New York State Court of Claims

New York State Court of Claims

METROPILOTS v. THE STATE OF NEW YORK, #2005-030-903, Claim No. 108276, Motion No. M-69033


Case Information

Claimant short name:
Footnote (claimant name) :

Footnote (defendant name) :

Third-party claimant(s):

Third-party defendant(s):

Claim number(s):
Motion number(s):
Cross-motion number(s):

Claimant's attorney:
Warren S. Goodman, Esq.(no appearance)
Defendant's attorney:
Eliot Spitzer, Attorney Generalby Grace A. Brannigan, Assistant Attorney General
Third-party defendant's attorney:

Signature date:
February 10, 2005
White Plains

Official citation:

Appellate results:

See also (multicaptioned case)


The court read and considered the following papers on defendant's motion for summary

judgment: Notice of Motion, Affirmation and Exhibits. Claimants allege that they were defamed by the publication of two articles in the New York Daily News and the New York Post, "which newspaper articles contained slanderous, defamatory and libelous statements and information, which, upon information and belief was provided by the New York State Board of Commissioner of Pilots ["Board"] and its executive secretary Robert Pouch" (Claim, ¶ 3). Defendant moves for summary judgment on the ground of qualified immunity.

The subject of the two newspaper articles at issue herein was a report issued by Assemblyman Jeffrey Klein entitled "Safe Harbor," which stated that the practice of using unlicensed docking pilots in the Port of New York/New Jersey created a security loophole with implications in the fight against terrorism. Mr. Pouch advises that the Board is a public agency created for the purpose of regulating the selection of pilots for the Port of New York/New Jersey. He further advises that Assemblyman Klein's office requested information from the Board and that he was provided with copies of the Board's annual reports. Information in these reports contributed to the "Safe Harbor" report which Assemblyman Klein released in support of his bill requiring the licensing of pilots.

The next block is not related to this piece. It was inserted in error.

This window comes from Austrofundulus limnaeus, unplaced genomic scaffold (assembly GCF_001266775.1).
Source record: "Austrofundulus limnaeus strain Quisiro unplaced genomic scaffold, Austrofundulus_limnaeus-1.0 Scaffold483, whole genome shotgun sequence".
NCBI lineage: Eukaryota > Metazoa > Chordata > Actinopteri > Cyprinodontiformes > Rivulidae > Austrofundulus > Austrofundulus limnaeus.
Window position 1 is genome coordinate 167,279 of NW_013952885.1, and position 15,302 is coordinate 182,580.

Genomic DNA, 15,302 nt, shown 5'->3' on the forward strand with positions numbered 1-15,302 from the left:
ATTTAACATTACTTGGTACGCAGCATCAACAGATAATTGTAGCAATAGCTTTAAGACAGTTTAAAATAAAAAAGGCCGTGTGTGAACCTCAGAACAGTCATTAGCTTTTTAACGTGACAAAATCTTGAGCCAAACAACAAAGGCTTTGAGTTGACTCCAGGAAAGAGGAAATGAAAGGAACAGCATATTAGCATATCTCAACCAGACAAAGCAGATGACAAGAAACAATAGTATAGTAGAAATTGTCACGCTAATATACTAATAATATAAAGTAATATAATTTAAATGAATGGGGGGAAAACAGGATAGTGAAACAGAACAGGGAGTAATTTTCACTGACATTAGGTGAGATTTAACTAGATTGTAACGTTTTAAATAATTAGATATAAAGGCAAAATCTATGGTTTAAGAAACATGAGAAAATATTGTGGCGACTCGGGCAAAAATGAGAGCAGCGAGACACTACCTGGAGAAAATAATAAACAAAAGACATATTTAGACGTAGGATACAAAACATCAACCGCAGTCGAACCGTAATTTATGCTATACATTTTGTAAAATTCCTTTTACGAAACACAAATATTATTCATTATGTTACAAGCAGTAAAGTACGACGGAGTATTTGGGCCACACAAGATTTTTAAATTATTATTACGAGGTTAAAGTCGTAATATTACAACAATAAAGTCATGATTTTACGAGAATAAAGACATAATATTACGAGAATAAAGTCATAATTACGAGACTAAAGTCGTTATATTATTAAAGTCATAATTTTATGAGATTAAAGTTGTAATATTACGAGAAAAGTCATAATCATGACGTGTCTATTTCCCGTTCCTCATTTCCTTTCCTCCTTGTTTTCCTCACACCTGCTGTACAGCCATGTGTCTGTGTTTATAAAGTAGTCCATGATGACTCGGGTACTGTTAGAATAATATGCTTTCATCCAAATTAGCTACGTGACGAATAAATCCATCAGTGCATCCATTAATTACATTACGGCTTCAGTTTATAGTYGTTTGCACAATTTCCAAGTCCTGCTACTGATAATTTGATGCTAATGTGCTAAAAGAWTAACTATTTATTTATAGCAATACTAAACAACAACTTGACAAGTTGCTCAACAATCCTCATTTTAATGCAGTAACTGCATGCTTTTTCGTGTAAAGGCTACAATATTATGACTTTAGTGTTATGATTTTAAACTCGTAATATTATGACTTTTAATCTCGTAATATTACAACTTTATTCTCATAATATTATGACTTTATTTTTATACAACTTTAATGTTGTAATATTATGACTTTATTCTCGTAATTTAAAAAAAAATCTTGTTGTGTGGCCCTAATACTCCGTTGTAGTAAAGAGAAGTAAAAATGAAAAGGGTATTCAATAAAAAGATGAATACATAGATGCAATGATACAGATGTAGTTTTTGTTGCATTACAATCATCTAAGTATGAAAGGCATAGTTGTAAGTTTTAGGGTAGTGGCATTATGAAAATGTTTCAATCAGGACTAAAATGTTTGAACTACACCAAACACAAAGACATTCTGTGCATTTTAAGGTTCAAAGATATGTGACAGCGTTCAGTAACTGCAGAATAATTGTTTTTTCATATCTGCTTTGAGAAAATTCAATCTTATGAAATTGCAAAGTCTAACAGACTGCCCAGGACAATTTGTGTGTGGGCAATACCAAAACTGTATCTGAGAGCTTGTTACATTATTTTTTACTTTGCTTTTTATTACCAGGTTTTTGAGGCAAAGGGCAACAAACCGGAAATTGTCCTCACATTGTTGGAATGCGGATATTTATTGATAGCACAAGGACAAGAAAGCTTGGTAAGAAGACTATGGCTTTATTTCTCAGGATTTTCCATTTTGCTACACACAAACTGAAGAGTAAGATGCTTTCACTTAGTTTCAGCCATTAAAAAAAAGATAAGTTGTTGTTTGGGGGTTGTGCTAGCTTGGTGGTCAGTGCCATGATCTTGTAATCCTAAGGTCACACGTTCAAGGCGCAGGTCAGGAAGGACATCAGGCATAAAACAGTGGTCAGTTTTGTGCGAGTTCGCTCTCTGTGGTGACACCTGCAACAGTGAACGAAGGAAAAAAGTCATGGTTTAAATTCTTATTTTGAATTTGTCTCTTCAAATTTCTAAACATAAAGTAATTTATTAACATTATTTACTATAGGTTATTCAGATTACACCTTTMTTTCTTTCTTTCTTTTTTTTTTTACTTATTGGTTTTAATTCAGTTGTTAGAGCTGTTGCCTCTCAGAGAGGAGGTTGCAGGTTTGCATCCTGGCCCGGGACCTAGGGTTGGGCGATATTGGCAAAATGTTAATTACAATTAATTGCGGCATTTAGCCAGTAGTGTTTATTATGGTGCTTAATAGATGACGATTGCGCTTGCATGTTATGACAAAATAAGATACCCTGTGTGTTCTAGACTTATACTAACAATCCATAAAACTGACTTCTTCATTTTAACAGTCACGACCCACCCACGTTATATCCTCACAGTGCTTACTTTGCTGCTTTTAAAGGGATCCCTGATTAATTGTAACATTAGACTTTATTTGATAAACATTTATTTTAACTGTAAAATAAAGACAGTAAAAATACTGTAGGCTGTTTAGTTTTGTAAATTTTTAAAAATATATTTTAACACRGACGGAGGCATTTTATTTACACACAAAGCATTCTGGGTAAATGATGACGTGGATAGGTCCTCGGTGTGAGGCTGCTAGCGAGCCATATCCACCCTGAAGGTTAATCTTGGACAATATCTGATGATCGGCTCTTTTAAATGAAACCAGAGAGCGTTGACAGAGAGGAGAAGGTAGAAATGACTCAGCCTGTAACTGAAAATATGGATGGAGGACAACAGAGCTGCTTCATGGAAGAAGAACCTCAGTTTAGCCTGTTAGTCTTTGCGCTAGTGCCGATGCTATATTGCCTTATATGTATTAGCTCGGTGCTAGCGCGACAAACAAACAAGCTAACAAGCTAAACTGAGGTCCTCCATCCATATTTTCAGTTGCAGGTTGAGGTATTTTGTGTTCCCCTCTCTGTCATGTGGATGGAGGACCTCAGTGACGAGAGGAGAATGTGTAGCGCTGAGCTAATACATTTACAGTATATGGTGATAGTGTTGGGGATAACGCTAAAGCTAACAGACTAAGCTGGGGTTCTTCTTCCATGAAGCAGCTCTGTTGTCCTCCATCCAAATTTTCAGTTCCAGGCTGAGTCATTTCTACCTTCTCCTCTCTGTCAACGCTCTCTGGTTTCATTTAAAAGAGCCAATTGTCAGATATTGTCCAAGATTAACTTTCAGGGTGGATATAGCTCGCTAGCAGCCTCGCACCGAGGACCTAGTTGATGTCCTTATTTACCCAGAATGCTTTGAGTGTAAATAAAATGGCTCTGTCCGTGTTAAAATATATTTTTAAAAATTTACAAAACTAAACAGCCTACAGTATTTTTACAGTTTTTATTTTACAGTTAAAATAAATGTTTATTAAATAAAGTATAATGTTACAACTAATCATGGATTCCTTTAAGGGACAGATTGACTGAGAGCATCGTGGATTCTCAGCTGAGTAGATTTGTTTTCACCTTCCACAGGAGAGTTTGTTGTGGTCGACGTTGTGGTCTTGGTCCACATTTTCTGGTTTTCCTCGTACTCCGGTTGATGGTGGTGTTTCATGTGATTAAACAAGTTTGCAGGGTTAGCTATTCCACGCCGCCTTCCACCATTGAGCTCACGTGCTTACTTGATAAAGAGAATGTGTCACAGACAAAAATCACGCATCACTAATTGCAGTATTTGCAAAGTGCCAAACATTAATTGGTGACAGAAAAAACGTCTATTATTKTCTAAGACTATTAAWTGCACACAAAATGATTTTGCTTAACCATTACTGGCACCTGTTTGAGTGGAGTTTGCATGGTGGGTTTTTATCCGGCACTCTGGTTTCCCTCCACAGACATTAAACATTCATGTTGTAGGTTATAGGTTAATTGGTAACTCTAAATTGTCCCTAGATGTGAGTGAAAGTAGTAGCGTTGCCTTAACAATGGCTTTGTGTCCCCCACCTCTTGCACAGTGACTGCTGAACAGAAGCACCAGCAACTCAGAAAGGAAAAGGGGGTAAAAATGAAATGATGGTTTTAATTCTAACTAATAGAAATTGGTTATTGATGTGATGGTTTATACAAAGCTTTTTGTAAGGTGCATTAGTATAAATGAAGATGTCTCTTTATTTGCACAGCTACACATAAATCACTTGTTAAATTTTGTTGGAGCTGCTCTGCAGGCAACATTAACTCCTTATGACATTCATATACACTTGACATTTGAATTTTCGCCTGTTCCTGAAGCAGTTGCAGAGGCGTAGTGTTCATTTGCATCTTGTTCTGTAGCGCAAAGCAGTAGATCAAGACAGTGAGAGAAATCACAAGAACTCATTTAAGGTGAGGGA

Defamation is defined as
the making of a false statement which tends to "‘expose the plaintiff to public contempt, ridicule, aversion or disgrace, or induce an evil opinion of him in the minds of right-thinking persons, and to deprive him of their friendly intercourse in society'" Rinaldi v Holt, Rinehart & Winston, 42 NY2d 369, 379, citing Sydney v Macfadden Newspaper Publ. Corp., 242 NY 208, 211-212). Even though a statement is defamatory, there exists a qualified privilege where the communication is made to persons who have some common interest in the subject matter (Liberman v Gelstein, 80 NY2d 429, 437). (Foster v Churchill, 87 NY2d 744).
"[S]tatements to the press made by governmental representatives relating to governmental matters are subject to a qualified privilege" [Firth v State of New York (Ct Cl, Collins, J., unreported decision and order dated May 29, 2003, UID No. 2003-015-322)] and, a fortiori, information provided by a state agency to a state legislator in connection with the official business of both the agency and the legislature are entitled to, at least, a qualified privilege if not an absolute privilege. Statements covered by a qualified privilege cannot be the basis of a claim for defamation in the absence of proof of actual malice or knowledge of the probable falsity of the statements. Here, claimants have defaulted on the motion[1] and have not raised the issue of actual malice. Moreover, the papers before the court do not indicate that any information provided by the Board or Mr. Pouch to Assemblyman Klein was untrue.

Accordingly, the motion is granted and the claim is dismissed.

February 10, 2005
White Plains, New York

Judge of the Court of Claims

[1]The motion was originally returnable on September 15, 2004 and was adjourned at claimants' request to October 20, 2004. Claimants requested, and were granted, a second adjournment, to November 17, 2004, and a third adjournment, to December 1, 2004. On December 1, 2004, the court was advised by claimants' counsel that the Attorney General had consented to a further two-week adjournment. That was the last communication received by the court on this matter.